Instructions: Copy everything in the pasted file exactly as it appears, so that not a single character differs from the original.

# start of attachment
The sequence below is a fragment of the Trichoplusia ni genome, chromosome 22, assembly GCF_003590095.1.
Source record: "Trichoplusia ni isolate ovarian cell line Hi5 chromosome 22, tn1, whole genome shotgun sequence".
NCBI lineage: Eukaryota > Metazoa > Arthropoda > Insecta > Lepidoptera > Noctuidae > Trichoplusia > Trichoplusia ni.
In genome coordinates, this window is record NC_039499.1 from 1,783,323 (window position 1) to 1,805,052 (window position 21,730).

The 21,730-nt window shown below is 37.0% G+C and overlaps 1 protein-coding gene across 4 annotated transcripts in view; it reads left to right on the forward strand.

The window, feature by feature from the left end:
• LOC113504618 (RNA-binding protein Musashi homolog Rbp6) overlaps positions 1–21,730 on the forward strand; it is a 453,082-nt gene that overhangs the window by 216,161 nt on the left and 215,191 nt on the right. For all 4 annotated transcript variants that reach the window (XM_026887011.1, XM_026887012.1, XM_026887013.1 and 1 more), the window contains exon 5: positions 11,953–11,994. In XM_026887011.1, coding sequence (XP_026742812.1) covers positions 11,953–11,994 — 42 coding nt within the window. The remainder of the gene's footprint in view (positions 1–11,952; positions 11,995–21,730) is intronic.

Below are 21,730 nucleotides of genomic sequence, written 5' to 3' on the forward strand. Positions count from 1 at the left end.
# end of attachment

The sequence below is a fragment of the Trichoplusia ni genome, chromosome 22, assembly GCF_003590095.1.
Source record: "Trichoplusia ni isolate ovarian cell line Hi5 chromosome 22, tn1, whole genome shotgun sequence".
NCBI lineage: Eukaryota > Metazoa > Arthropoda > Insecta > Lepidoptera > Noctuidae > Trichoplusia > Trichoplusia ni.
In genome coordinates, this window is record NC_039499.1 from 1,783,323 (window position 1) to 1,805,052 (window position 21,730).

The 21,730-nt window shown below is 37.0% G+C and overlaps 1 protein-coding gene across 4 annotated transcripts in view; it reads left to right on the forward strand.

The window, feature by feature from the left end:
• LOC113504618 (RNA-binding protein Musashi homolog Rbp6) overlaps positions 1–21,730 on the forward strand; it is a 453,082-nt gene that overhangs the window by 216,161 nt on the left and 215,191 nt on the right. For all 4 annotated transcript variants that reach the window (XM_026887011.1, XM_026887012.1, XM_026887013.1 and 1 more), the window contains exon 5: positions 11,953–11,994. In XM_026887011.1, coding sequence (XP_026742812.1) covers positions 11,953–11,994 — 42 coding nt within the window. The remainder of the gene's footprint in view (positions 1–11,952; positions 11,995–21,730) is intronic.

Below are 21,730 nucleotides of genomic sequence, written 5' to 3' on the forward strand. Positions count from 1 at the left end.